Defendants appear to contend that a chiropractor who practices medicine may be prosecuted only under the Chiropractic Act. With this we cannot agree. The Chiropractic Act is not a part of the State Medical Practice Act, is not contained within chapter 5 of division 2 of the Business and Professions Code, and is not in conflict with the provisions of section 17 of the State Medical Practice Act (sec. 2141, Business & Prof. Code). It occupies its own sphere of action. People v. Machado, 99 Cal.App. 702, 705, 706[1], 279 p. 228. The Chiropractic Act merely creates a limited exception to the provisions of Business and Professions Code, section 2141. While the possession of a chiropractor's license would be a full defense to a charge of violation of section 2141 while the chiropractor was acting within the bounds and scope of his license, the term ‘chiropractic’ includes only the meaning of that term as it was generally understood in 1922 when the Chiropractic Act was adopted. Since the words of the statute must be understood according to the sense in which they were used at the time the statute was enacted, the meaning of the term is correctly stated to be: ‘A system of therapeutic treatment for various diseases, through the adjusting of articulations of the human body, particularly those of the spine, with the object of relieving pressure or tension upon nerve filaments. The operations are performed with the hands, no drugs being administered.’ People v. Fowler, 32 Cal.App.2d Supp. 737, 746, 84 P.2d 326, 331. See also In re Hartman, 10 Cal.App.2d 213, 217[2], 51 P.2d 1104; People v. Mangiagli, 97 Cal.App.2d Supp. 935, 938[1], 218 P.2d 1025; Quail v. Industrial Acc. Comm., 138 Cal.App. 412, 417, 32 P.2d 402.

A conspiracy to violate the provisions of the State Medical Practice Act, including Business and Professions Code, section 2141, is within the purview of section 182 of the Penal Code. People v. Nunn, supra, 65 Cal.App.2d 191[1], 150 P.2d 478. Cooper v. State Board of Medical Examiners, 35 Cal.2d 242, 248[4], 217 P.2d 630, 18 A.L.R.2d 593, cited by defendants, can be of no assistance to them. The comments of our Supreme Court therein that sections 2141 and 2142 do not apply to those who hold a valid, unrevoked certificate under chapter 5, would inferentially be contrary to instead of in support of defendants' contention because neither Augusto nor Lockwood held any license under Business and Professions Code, chapter 5 (State Medical Practice Act).

The Court's Duty Under Penal Code, sec. 995

The matters under particular consideration by the trial court on a motion to set aside the information under Penal Code, section 995, are well set forth in People v. Platt, 124 Cal.App.2d 123, 131[2–6], 268 P.2d 529, 534, as follows:

“Reasonable or probable cause', required to uphold the commitment of a defendant Pen.Code, sec. 995, exists if there is sufficient proof to make it reasonable to believe that the defendant is guilty of the offense charged. (Citations.)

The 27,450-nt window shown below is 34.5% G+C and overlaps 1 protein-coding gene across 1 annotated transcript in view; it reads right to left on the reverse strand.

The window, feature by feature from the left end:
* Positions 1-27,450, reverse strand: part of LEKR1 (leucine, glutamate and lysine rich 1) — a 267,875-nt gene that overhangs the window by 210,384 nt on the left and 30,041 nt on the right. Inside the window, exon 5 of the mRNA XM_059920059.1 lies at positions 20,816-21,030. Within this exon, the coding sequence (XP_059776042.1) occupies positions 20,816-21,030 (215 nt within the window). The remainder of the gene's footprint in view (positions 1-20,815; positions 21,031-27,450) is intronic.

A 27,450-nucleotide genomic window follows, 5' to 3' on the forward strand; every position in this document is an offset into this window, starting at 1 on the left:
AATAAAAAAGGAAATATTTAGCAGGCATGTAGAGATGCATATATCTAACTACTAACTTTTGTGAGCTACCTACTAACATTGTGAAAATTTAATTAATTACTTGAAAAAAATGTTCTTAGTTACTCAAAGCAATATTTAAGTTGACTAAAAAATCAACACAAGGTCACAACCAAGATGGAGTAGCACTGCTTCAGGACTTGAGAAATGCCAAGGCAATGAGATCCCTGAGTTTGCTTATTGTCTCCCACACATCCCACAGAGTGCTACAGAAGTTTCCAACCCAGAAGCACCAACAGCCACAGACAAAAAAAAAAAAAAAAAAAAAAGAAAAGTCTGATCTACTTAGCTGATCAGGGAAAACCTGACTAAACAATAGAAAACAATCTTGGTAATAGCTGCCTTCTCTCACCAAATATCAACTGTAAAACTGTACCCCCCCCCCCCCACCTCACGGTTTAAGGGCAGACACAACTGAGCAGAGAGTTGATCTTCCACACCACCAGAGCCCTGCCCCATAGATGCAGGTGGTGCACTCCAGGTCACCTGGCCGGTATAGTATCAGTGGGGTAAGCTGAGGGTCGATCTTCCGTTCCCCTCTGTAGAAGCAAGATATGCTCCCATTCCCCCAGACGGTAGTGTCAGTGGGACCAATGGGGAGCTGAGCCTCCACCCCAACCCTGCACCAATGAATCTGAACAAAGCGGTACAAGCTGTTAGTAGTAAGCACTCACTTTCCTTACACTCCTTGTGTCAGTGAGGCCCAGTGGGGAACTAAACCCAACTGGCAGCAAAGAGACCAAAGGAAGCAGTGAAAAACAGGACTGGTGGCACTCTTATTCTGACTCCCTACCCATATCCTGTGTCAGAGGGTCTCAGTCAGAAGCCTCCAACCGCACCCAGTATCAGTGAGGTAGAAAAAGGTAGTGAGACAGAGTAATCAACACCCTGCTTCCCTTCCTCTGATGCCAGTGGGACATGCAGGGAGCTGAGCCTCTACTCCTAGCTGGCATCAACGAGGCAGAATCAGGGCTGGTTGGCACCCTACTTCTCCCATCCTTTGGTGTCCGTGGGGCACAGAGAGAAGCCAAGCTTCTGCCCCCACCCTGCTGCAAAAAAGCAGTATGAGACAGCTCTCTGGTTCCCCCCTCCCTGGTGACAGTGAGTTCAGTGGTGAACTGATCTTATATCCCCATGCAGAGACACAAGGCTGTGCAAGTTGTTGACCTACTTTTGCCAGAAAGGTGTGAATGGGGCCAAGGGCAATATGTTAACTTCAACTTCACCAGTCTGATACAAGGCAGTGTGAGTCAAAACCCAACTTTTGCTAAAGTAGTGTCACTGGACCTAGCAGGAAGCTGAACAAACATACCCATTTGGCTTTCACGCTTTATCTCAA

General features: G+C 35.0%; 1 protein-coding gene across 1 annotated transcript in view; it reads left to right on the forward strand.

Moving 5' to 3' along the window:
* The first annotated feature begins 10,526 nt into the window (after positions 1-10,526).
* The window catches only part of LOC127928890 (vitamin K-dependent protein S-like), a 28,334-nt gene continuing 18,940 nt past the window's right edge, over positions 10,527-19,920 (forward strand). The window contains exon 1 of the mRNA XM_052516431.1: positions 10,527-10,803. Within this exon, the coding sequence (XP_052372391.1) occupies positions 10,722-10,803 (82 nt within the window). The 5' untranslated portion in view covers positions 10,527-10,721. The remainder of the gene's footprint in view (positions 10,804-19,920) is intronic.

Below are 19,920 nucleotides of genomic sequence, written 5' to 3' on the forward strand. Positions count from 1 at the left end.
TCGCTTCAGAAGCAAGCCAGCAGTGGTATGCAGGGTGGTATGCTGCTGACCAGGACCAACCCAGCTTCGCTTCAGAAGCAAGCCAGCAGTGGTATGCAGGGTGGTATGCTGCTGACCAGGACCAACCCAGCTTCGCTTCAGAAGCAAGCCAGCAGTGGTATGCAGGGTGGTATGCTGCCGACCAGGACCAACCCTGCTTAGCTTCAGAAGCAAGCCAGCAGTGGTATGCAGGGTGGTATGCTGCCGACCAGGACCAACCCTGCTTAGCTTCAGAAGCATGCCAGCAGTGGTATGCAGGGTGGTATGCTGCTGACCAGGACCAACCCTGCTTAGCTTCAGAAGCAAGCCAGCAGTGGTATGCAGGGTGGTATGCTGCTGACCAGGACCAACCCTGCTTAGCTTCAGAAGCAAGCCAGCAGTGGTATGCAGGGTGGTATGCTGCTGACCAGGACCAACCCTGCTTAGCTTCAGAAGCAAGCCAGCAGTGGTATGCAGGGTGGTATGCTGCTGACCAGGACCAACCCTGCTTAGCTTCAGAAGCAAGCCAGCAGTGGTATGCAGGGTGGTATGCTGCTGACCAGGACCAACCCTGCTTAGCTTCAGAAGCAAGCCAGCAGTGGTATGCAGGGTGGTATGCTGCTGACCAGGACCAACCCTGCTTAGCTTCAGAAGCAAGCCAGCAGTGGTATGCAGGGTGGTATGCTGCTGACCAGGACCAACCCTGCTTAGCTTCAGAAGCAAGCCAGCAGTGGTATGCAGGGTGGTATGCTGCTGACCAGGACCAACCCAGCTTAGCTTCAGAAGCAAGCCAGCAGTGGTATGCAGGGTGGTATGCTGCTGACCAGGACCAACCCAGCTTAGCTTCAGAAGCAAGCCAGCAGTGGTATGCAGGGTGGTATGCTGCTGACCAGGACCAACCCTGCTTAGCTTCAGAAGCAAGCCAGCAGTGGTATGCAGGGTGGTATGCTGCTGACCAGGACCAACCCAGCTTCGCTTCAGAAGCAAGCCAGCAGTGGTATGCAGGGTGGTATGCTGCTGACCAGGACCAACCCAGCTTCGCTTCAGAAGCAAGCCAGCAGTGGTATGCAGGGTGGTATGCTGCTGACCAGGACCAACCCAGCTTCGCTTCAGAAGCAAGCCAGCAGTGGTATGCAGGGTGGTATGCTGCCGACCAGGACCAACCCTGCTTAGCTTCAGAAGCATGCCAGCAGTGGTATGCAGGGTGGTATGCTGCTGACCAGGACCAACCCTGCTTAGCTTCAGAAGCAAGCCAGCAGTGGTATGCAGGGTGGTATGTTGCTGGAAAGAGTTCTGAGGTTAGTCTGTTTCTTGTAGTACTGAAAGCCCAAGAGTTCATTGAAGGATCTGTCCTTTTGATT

‘On a motion to set aside an information, the question of the guilt or innocence of the defendant is not before the court, nor does the issue concern the quantum of evidence necessary to sustain a judgment of conviction. The court is only to determine whether the magistrate, acting as a man of ordinary caution or prudence, could conscientiously entertain a reasonable suspicion that a public offense had been committed in which the defendant had participated. (Citation.) A court may not substitute its judgment as to the weight of the evidence for that of the magistrate. If there is some evidence to support the information, the courts will not inquire into its sufficiency. Under section 995 of the Penal Code, the information will be set aside only where there is no evidence that a crime has been committed or there is no evidence to connect the defendant with a crime shown to have been committed.’

See also People v. Bouchard, 161 Cal.App.2d 302, 306[8], 326 P.2d 646; People v. Davis, 175 Cal.App.2d 365, 367[3], 346 P.2d 248; Weber v. Superior Court, 35 Cal.2d 68, 216 P.2d 871.

As the term is used in said section 995, “Reasonable or probable cause' means such a state of facts as would lead a man of ordinary caution or prudence to believe, and conscientiously entertain a strong suspicion of the guilt of the accused. ‘Reasonable and probable cause’ may exist although there may be some room for doubt.' Lorenson v. Superior Court, 35 Cal.2d 49, 57, 216 P.2d 859, 864.

Viewing the facts in the light of the language of said section 2141 and the principles of law above set forth, it is apparent that there were ample facts upon which the committing magistrate was justified in finding that reasonable or probable cause existed. Defendants held themselves out as providing a system or mode of treating persons suffering from physical ailments. Defendant Lockwood held a preliminary examination preparatory to sending the patient to Augusto for treatment. He took her blood pressure, examined her heart with a stethoscope, futilely attempted to secure a blood sample by puncturing her arm with a needle, directed her to return for another blood test and x-ray and a urine analysis. He told the patient that the uranium treatments were beneficial and that she should immediately start taking the first of thirty treatments. Defendant Augusto claimed to the patient that the uranium treatments gave extremely good cures for arthritis and other ailments and did purport to treat her by placing broken uranium ore in canvas containers around and over her body. The evidence is ample to show that this was done by Augusto with the knowledge, approval, affirmative agreement and connivance of defendant Lockwood.

Any claim that these treatments were experimental does not except them from the operation of section 2141. It should be further noticed that no such representation was made, in any event, to the patient. The mere fact that Lockwood made some inquiry relative to the possible legality of himself personally giving the treatments spoken of does not of itself vitiate the conclusion reached by the committing magistrate. Defendant Lockwood offered no evidence, and the record does not show whether or not Lockwood ever received any advice at all from anyone or even whether he actually sought it from a competent source.

The evidence was clearly sufficient to justify the committing magistrate in finding that defendants did wilfully and unlawfully conspire between themselves to violate the provisions of section 2141 of the Business and Professions Code.

The order setting aside the information is reversed.

SHEPARD, Justice.

GRIFFIN, P. J., and COUGHLIN, J., concur.